Music

How Yo-Yo Ma gets a Galician bagpipe and a violin to make beautiful music together

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Cristina Pato of Silk Road Ensemble in Untitled YO-YO MA Project.

Cristina Pato of Silk Road Ensemble in Untitled YO-YO MA Project.

Credit:

Courtesy of Participant Media. ALL RIGHTS RESERVED.

Yo-Yo Ma doesn’t wait for musicians to come collaborate with him. He sends scouts around the world to find them.

The result? The Silk Road Ensemble, Ma's collective that promotes collaboration between artists from across cultures, disciplines and generations.

The ensemble is profiled in the new documentary, "The Music of Strangers: Yo-Yo Ma & The Silk Road Ensemble." The film opens in theaters starting June 10.

It premiered at the Toronto International Film Festival last September. It's directed by Morgan Neville, who is also behind the Oscar-winning documentary "20 Feet From Stardom."

"The Music of Strangers" tells the story of the ensemble, which Ma started in 2000 as a way to connect artists from around the world. Today, the group performs and records music together, but also develops educational programs and facilitates connections between artists and organizations.

"I feel like I’m the luckiest guy in the world," Ma says. "I’m surrounded by unbelievably great human beings, who also happen to be joyous and unbelievably talented. It’s a crazy combination."

Yo-Yo Ma, famed Cellist and founder of the Silk Road Ensemble in the Untitled YO-YO MA Project.

Credit:

Courtesy of Participant Media. ALL RIGHTS RESERVED.

The group is a bit of a magnet, he says. He encourages members of the ensemble to reach out and bring new people into the network. One of those people is Cristina Pato, a Galician bagpiper, pianist and teacher. Someone mentioned her name to Ma, and told him that he had to meet her.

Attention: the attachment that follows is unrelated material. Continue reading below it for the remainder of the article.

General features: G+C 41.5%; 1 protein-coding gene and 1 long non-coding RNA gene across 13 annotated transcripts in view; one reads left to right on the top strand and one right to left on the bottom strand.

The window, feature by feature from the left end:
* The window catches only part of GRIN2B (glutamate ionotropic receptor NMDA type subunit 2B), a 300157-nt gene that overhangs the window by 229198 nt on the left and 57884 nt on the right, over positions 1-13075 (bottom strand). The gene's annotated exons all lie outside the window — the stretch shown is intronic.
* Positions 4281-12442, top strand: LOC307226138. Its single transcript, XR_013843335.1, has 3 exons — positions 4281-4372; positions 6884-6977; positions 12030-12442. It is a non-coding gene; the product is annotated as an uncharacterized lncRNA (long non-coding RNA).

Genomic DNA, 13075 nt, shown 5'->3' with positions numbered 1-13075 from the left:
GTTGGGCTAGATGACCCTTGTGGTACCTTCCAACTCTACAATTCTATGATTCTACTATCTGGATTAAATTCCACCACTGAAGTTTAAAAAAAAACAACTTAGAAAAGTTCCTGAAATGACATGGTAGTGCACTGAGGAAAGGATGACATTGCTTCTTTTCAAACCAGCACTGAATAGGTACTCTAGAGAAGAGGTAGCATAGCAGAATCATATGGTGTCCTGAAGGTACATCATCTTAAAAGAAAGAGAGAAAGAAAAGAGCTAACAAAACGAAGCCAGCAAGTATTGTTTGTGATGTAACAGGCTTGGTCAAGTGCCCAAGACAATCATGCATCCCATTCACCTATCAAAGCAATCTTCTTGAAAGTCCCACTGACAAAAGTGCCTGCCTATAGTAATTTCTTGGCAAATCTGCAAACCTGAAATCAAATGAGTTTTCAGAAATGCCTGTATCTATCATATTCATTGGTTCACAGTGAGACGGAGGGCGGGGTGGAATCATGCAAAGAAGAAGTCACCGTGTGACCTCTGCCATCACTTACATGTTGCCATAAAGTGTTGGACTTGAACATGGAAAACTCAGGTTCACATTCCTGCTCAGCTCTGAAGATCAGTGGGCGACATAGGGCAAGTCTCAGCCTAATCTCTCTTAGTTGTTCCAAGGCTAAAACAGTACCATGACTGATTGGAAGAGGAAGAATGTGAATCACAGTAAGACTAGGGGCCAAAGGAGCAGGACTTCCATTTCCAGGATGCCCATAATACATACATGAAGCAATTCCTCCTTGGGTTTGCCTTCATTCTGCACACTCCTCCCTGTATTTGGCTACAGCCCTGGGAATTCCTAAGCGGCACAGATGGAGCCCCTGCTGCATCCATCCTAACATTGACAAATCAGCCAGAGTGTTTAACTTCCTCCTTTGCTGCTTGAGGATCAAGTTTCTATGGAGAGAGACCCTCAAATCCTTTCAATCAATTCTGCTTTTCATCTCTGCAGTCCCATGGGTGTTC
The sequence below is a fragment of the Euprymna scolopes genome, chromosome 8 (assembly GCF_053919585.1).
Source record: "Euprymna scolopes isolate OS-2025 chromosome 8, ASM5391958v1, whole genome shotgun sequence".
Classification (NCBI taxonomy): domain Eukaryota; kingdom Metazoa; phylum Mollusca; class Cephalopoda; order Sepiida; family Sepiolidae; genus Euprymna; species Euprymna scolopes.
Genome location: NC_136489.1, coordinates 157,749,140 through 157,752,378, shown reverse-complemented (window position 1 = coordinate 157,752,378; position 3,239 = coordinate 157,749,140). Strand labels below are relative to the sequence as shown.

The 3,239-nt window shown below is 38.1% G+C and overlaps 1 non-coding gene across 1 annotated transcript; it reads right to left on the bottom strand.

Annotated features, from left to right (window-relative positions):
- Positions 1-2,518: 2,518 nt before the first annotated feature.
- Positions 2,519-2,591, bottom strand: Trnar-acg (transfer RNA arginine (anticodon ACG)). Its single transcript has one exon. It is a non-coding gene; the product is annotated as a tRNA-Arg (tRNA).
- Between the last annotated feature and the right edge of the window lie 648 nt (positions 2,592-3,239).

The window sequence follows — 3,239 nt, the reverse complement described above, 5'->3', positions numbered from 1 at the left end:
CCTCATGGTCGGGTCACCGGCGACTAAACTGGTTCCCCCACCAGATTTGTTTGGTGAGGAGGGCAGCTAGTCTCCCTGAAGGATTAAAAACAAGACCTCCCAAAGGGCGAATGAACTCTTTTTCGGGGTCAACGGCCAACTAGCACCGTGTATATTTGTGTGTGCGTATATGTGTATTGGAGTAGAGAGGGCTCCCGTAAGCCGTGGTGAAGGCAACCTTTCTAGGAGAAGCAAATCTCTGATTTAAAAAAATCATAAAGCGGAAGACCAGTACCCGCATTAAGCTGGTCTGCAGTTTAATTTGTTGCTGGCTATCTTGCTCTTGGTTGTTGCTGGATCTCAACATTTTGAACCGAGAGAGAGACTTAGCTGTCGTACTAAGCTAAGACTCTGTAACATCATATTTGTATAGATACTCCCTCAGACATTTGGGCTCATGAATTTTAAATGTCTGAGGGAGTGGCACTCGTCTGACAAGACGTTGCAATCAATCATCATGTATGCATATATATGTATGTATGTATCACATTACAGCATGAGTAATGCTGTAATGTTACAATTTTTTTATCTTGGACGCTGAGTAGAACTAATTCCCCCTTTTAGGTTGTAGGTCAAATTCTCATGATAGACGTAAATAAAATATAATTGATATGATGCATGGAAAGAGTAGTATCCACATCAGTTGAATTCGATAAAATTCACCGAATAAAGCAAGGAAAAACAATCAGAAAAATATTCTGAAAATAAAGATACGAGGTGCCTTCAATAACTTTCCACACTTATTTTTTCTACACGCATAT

“We didn’t know what hit us when she first appeared in the basement of a Shakespeare company," he remembers.

"I didn't even know who I was going to meet," Pato recalls with a laugh.

The film's poster
Credit:

Courtesy of Participant Media. ALL RIGHTS RESERVED.

Pato says to really understand the group, people should watch how they rehearse together.

“It’s a wonderful experiment of democracy," she says. "Things take longer to get done, but the process of getting things done is probably the most beautiful thing The Silk Road Ensemble is doing right now."

The instruments in the Silk Road Ensemble are not normally played together, so they have to be creative. For instance, she says, her instrument — the Galician bagpipe — is 120 decibels loud on its own.

“That means if you have a violin next to me, not only could you not hear the violin, but I also cannot hear the violin," she says. "Everything takes a lot of time, a lot of patience, a lot of cultivation and nurturing."

The key, she says, is the inclusive and generous space that Ma creates. She says that impacts everything from bringing new musicians into the fold to trying new combinations of instruments and styles.

But Ma laughs at this idea. "I do nothing," he says. "I sit in rehearsal. I listen to you guys talk." Instead, he jokes, the key might be that after hearing 120 decibels, no one can hear anything any more.

"We're very happy! Everything sounds good to us!" he says.

The Music of Strangers: Yo-Yo Ma & The SIlk Road ensemble opens in theaters starting June 10. Watch the trailer here:

A previous version of this story misspelled the world Galician.

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